• No wounds. If small ones develop from shoes etc., these heal in one or two treatments.
  • Typically only sees a physician for her diabetes once per year.

The Disease and Related Implications

Diabetes mellitus (NYSE:DM) is a group of metabolic disorders that impair the body's ability to metabolize carbohydrates, fat and proteins resulting in hyperglycemia (high blood sugar levels). The healthy body naturally secretes insulin, a hormone that the body requires to convert sugar, starches and other food into energy needed for daily life. In diabetics the body does not effectively produce or react to insulin. When insulin production ceases to function properly it has dramatic implications for the health of the individual.

The key measure of blood sugar is a hemoglobin A1c (HbA1c) test. Inflated levels of glycosylated hemoglobin is a consequence of hyperglycemia. For people without diabetes, the normal range for the hemoglobin A1c is between 4% and 5.6%. Hemoglobin A1c levels between 5.7% and 6.4% indicate increased risk of diabetes, and levels of 6.5% or higher indicate diabetes. Because studies have repeatedly shown that high levels of glycosylated hemoglobin, an indicator of out-of-control diabetes, result in complications from the disease, the goal for people with diabetes is a hemoglobin A1c level of less than 7 to 7.5%.

Type 1 diabetes presents in early life where sufferers' are unable to produce insulin. Type 2 diabetes is caused by both genetic and non-genetic factors that result in insulin resistance and insulin deficiency. Non-genetic factors include increasing age, high caloric intake, obesity, central adiposity, sedentary lifestyle, and low birth weight. Type 2 comprises approximately 90-95% of cases of diabetes.

Both diabetic types require some form of insulin (or sugar reducing drug) with type 1 normally taking insulin by injection or a wearable pump, while type 2 diabetics typically take an oral medication. There is some evidence that treatment requirements are changing as many type 2 patients are becoming insulin dependent, requiring injections. Of even greater concern, some type 1 patients ultimately become insulin resistant.

Side Effects

Chronic hyperglycemia leads to a variety of metabolic, hormonal, and physiological changes in the body, these then lead to a number of serious side effects that dramatically impact a diabetics quality of life. These include the risk of cardiovascular problems, such as coronary artery disease, chest pain (angina), heart attack, stroke, narrowing of arteries (atherosclerosis) and high blood pressure.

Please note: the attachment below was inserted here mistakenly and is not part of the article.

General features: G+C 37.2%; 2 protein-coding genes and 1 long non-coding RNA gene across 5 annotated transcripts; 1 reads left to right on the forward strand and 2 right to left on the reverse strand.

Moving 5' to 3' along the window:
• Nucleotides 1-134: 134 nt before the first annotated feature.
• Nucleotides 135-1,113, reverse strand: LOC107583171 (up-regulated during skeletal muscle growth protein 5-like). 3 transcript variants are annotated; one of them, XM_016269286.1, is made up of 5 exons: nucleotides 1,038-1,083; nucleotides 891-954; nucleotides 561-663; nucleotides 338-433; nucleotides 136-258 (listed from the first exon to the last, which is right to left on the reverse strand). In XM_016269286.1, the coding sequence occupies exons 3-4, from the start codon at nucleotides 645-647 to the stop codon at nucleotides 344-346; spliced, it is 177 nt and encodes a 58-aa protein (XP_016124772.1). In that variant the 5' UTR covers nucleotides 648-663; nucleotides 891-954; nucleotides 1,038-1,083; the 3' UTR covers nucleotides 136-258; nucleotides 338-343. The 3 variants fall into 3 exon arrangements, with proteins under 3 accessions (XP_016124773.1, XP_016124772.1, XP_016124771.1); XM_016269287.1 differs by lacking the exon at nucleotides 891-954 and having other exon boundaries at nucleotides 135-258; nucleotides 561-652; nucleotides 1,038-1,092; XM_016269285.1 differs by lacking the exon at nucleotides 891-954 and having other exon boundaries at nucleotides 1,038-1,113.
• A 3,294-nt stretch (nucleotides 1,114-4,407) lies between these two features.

Further, high blood sugar over time can damage the walls of the tiny blood vessels required to nourish nerves. In extremities like the legs this causes tingling, numbness, burning or pain and eventually all sensation can be lost. This also contributes to nerve damage in the feet and various other foot complications. Wounds become a serious problem for diabetics as healing is impaired, potentially leading to serious infections, sometimes even requiring toe, foot or leg amputation.

The possibility of damaged blood vessels has the potential to affect all areas of the body including; the eyes where diabetic retinopathy as well as cataracts are risks, potentially leading to blindness. Diabetic hypertension is a major contributor to kidney failure or irreversible end-stage kidney disease, which often requires dialysis or a kidney transplant. Damage to nerves that control digestion can cause problems with nausea, vomiting, diarrhea or constipation. For men, erectile dysfunction may be an issue. Diabetes may leave people more susceptible to a variety of skin disorders, including bacterial and fungal infections. Type 2 diabetes may increase the risk of Alzheimer's disease.

The objective of eBalance technology is to introduce change at the cellular level to maintain insulin's effectiveness and keep blood sugars under control therefore mitigating complications. Cell MedX asserts that by applying a regularly scheduled proprietary treatment of microcurrent frequencies to the cells, the body is able to restore some ability to better manage insulin.

Diabetes is a Massive and Growing Epidemic

The scope of diabetes is massive. Over 387 million people worldwide suffer with diabetes and the International Diabetes Federation (IDF) expects this number to grow to close to 600 million by 2035. The alarming prevalence of the disease and its anticipated growth is placing an incredible and increasing societal and cost burden on the global population. In the United States more than 10% of all healthcare expenditures are related to diabetes and globally the total cost is estimated at $420 billion. The Centers for Disease Control and Prevention (NASDAQ:CDC) pegs healthcare cost related to diabetes above that of cancer. A recent article published in the Journal of the American Medical Association (JAMA) alarmingly concludes that currently half of all U.S. adults are diabetic or pre-diabetic. Other research suggests that 50% of diabetics are undiagnosed and large percentages of diabetics both type 1 and 2 do not monitor their glucose levels. If diabetes is undiagnosed and/or unmonitored it is certain to lead to associated side effects and increased societal cost. With so much at stake it is clearly prudent to explore all hopeful new options.